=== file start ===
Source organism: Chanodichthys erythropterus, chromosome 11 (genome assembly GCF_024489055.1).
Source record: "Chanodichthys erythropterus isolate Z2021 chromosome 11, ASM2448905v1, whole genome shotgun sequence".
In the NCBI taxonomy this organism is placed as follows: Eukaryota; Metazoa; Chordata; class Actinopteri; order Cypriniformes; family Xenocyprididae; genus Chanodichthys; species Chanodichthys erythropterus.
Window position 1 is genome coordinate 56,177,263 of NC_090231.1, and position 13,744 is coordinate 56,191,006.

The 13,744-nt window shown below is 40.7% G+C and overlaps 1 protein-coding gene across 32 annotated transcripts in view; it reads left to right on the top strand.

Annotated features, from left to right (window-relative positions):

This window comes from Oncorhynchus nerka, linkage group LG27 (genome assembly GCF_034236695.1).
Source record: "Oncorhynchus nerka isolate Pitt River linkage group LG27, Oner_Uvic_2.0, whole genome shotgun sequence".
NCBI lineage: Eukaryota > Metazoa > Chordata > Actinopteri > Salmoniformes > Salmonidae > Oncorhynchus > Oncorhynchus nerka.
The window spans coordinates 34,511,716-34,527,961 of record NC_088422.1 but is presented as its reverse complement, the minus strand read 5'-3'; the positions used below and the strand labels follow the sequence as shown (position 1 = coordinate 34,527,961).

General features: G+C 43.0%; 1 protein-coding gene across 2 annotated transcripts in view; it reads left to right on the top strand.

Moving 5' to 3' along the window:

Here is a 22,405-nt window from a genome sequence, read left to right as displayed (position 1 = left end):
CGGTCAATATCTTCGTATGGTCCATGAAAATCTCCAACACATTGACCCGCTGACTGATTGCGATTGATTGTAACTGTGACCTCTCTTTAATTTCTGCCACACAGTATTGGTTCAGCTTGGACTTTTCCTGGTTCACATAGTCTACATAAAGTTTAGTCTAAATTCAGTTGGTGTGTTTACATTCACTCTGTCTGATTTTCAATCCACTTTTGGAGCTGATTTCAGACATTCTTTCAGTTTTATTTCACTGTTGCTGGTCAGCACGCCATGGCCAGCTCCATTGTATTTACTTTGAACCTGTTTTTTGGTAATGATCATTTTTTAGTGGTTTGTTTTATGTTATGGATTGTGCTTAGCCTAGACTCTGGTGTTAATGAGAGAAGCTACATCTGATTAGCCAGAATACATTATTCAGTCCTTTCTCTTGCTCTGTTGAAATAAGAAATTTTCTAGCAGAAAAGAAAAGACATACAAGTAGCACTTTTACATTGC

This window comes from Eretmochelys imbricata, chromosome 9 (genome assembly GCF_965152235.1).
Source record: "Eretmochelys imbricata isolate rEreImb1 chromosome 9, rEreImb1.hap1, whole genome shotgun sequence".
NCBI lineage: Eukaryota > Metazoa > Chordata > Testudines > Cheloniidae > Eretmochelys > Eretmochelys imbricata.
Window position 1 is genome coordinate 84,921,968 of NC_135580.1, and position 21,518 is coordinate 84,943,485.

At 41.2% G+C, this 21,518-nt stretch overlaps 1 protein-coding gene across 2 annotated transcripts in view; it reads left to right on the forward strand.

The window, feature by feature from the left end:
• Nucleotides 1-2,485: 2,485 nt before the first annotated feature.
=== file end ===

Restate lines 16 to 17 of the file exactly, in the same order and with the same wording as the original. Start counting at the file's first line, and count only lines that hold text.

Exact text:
Source record: "Eretmochelys imbricata isolate rEreImb1 chromosome 9, rEreImb1.hap1, whole genome shotgun sequence".
NCBI lineage: Eukaryota > Metazoa > Chordata > Testudines > Cheloniidae > Eretmochelys > Eretmochelys imbricata.